Siri ‘can be hacked by radio 16 feet away’- report

16/10/2015

A pair of French researchers have discovered the voice command on iPhones and Android smartphones helpfully obeys the orders of any hacker who talks to them—even one who’s silently transmitting those commands via radio from as far as 16 feet away.


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The researchers at ANSSI, a French government agency devoted to information security, published the findings in the Institute of Electrical and Electronics Engineers (IEEE).

“While it’s worth noting it takes a special set of circumstances to pull off the hack, the idea of someone secretly ordering your phone to open a website, eavesdropping on your conversations or sending text messages is terrifying.” ABC News reported.

The researchers used the cord of the headphones as an antenna, and tricked the phones into thinking the electric signals they were sending were actual voices. This means they could, without actually speaking, command Siri to not only make calls, but also open a browser and navigate to a specific site, or use email or Facebook.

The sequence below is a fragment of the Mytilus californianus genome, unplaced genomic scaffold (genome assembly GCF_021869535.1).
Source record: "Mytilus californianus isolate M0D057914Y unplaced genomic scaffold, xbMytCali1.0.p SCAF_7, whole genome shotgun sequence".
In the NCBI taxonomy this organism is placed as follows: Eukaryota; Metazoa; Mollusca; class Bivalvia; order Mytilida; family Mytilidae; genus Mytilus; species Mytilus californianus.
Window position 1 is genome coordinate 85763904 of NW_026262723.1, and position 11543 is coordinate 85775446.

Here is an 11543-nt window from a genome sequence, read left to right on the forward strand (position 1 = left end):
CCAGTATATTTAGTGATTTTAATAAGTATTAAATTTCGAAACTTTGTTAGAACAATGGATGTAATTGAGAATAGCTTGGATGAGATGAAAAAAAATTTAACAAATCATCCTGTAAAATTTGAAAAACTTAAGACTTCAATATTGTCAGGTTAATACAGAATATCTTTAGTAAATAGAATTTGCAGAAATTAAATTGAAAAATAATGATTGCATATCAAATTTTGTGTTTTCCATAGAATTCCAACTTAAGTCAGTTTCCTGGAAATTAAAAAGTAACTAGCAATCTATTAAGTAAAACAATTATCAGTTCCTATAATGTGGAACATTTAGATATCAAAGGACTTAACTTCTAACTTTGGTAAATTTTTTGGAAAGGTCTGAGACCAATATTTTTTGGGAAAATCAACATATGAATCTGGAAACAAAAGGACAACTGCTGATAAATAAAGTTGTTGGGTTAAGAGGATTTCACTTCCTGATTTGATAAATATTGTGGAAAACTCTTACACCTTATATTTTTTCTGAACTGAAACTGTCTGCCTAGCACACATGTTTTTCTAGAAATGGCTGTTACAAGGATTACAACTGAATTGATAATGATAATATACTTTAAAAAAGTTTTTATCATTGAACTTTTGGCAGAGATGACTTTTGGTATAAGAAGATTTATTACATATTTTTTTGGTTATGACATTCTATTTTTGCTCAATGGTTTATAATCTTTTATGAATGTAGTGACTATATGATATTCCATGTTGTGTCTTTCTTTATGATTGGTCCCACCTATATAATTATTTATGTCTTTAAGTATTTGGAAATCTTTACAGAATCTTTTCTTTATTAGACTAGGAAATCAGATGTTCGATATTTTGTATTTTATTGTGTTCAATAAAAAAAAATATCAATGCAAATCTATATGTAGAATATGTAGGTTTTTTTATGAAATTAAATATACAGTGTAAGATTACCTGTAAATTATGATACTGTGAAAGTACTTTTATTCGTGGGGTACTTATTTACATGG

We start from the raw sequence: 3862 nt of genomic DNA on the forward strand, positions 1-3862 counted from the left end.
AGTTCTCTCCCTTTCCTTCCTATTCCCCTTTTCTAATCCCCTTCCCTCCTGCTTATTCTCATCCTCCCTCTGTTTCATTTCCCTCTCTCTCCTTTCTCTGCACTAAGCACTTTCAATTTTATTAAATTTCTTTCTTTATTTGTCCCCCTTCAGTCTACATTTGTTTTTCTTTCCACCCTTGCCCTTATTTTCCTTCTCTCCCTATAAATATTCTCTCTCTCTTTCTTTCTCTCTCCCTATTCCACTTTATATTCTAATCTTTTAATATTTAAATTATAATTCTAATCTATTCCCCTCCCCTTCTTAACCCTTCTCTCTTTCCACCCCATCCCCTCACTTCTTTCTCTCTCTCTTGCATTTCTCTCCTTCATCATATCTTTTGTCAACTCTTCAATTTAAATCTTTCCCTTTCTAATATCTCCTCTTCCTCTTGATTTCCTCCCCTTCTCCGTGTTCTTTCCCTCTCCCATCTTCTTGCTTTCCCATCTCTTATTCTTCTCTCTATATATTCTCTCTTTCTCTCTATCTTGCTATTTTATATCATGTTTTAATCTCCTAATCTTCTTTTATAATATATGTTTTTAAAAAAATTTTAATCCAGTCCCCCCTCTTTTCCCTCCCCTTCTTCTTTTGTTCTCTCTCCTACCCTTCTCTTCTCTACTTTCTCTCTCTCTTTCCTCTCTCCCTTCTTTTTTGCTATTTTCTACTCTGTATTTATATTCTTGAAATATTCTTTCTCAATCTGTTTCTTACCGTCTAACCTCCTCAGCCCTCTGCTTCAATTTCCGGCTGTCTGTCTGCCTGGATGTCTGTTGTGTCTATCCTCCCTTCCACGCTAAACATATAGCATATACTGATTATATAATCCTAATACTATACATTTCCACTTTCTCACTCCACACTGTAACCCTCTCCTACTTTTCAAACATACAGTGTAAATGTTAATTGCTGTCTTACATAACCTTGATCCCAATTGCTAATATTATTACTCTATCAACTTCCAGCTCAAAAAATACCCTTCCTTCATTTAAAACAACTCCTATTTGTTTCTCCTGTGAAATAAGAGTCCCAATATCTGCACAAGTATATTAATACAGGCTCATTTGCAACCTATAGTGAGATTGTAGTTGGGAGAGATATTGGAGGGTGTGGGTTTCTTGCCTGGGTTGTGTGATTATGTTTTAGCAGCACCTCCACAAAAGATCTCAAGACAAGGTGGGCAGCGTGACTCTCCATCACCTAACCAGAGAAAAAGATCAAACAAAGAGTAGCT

Vincent Strubel, the director of this research group at ANSSI — a French government agency that deals with information security — says, “The sky is the limit here. Everything you can do through the voice interface you can do remotely and discreetly through electromagnetic waves.”

This hack uses a fairly simple equipment that could fit inside a backpack, though this would only give it a range of 6 ½ feet. To get the full 16 feet, the batteries needed would require a bigger space, like a car.

Gavin Reid, VP of Threat Intelligence at Lancope has the following commented on the implications for voice assitants: "Additional functionality, especially concerning user convenience, has often come at the cost of some security.”

Reid added: “In this case the hack needs proximity to work and is a proof of concept needing specialised hardware. High security government equipment and installations have often come with additional shielding specifically to limit emanations and any covert channels. This attack is less likely to be leveraged by the criminal underground especially with other methods much easier to implement".

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